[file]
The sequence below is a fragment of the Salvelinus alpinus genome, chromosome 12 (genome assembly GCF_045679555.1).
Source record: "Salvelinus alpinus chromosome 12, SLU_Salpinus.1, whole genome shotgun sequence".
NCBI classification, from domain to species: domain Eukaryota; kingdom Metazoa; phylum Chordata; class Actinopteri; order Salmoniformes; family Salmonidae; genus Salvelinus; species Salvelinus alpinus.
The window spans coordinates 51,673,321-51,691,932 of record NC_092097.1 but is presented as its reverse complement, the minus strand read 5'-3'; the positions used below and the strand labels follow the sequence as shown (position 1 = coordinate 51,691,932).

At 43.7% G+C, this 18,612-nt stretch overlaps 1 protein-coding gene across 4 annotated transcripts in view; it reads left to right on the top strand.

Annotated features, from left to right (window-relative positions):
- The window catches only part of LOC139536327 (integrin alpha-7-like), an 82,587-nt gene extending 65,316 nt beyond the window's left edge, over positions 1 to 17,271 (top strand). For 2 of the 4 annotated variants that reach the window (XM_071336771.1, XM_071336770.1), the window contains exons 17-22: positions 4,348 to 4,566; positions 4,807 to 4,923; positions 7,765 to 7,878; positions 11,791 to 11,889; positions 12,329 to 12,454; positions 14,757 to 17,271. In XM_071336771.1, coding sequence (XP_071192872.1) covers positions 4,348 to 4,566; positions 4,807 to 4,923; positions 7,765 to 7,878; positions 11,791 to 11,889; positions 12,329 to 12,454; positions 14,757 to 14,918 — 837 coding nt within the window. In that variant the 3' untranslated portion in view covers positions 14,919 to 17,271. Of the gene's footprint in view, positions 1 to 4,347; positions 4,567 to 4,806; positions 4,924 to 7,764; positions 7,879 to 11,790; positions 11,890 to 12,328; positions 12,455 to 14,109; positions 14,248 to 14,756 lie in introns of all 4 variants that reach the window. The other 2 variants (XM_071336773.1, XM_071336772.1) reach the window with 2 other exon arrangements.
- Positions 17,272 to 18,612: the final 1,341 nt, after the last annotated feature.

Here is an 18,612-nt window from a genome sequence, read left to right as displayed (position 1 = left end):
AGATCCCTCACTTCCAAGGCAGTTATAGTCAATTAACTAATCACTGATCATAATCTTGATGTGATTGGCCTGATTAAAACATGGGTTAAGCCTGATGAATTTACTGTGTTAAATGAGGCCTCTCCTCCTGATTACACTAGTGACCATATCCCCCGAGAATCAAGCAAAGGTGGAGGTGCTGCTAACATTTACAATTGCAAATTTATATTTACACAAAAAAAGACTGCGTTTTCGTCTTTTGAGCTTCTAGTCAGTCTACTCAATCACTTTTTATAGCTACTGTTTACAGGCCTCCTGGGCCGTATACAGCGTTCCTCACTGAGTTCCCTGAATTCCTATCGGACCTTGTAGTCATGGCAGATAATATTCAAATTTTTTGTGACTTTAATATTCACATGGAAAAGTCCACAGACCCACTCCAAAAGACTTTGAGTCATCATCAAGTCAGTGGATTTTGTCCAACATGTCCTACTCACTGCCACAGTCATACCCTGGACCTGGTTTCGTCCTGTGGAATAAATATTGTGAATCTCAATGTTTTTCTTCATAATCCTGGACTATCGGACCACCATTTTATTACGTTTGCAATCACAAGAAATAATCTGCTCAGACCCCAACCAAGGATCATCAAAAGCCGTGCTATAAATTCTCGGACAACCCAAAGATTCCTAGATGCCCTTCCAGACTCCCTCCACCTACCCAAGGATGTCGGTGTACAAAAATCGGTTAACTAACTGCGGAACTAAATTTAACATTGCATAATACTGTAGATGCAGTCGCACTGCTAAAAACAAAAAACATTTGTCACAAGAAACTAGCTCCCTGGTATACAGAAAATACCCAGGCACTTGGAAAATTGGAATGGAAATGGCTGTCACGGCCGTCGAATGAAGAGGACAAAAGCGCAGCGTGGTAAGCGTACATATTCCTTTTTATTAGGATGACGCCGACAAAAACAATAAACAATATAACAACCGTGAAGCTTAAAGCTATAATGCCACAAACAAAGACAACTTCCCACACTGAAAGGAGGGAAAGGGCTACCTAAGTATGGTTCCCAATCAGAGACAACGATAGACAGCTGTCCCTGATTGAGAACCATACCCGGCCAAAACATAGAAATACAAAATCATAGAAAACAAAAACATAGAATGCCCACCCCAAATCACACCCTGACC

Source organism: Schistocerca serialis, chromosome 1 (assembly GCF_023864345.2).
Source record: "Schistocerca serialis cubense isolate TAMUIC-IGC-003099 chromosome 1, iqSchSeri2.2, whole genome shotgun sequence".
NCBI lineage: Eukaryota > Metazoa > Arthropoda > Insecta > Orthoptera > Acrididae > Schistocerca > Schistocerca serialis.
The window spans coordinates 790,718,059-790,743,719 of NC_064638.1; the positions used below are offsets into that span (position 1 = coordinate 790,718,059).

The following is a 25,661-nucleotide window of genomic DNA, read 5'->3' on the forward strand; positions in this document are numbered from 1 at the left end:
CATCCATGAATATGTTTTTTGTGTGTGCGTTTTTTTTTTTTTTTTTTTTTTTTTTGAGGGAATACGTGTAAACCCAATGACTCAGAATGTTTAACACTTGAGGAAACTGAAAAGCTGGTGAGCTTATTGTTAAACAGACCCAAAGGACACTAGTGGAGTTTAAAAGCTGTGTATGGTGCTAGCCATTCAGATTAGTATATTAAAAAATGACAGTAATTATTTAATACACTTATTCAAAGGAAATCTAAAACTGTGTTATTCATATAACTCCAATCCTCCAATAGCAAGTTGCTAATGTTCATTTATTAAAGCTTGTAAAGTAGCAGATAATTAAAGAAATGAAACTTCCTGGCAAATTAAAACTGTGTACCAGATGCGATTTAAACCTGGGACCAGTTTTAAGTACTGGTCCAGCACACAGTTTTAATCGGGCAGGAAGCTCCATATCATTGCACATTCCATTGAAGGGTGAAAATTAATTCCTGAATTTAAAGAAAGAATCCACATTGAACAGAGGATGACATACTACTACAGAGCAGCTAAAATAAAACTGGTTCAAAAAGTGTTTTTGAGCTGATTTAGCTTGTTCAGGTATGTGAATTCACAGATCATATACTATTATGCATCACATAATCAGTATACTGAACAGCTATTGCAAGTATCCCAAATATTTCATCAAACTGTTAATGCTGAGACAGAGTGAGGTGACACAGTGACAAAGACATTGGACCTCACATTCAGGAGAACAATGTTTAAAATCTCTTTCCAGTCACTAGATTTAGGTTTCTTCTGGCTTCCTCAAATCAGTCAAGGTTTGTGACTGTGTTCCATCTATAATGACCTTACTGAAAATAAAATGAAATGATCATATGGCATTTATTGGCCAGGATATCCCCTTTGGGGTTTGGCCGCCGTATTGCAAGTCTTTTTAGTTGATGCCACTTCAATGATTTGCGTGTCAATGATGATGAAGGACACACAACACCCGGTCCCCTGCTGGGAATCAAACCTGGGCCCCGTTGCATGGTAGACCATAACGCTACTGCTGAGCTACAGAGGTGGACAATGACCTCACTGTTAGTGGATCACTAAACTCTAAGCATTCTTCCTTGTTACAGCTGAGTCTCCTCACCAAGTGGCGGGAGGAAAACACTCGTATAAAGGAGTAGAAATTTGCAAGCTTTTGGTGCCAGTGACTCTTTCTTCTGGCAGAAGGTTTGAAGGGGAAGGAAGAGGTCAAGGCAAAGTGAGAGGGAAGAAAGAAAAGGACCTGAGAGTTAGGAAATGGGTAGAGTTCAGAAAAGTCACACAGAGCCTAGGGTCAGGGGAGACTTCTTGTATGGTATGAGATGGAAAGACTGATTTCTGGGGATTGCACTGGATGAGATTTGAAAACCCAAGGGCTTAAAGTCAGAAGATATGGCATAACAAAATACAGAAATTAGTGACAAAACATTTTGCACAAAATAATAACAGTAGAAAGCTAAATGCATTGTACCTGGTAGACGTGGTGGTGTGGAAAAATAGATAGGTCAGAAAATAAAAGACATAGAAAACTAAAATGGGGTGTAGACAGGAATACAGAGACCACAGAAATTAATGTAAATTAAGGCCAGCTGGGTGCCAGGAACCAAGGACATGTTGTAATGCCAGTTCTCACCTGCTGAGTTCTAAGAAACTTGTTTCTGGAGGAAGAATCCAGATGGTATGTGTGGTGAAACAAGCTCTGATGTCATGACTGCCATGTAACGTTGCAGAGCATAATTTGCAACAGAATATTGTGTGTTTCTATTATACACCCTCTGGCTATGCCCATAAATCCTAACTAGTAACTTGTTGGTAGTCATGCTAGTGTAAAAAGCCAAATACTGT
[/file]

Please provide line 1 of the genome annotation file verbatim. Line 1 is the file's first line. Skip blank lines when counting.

The sequence below is a fragment of the Salvelinus alpinus genome, chromosome 12 (genome assembly GCF_045679555.1).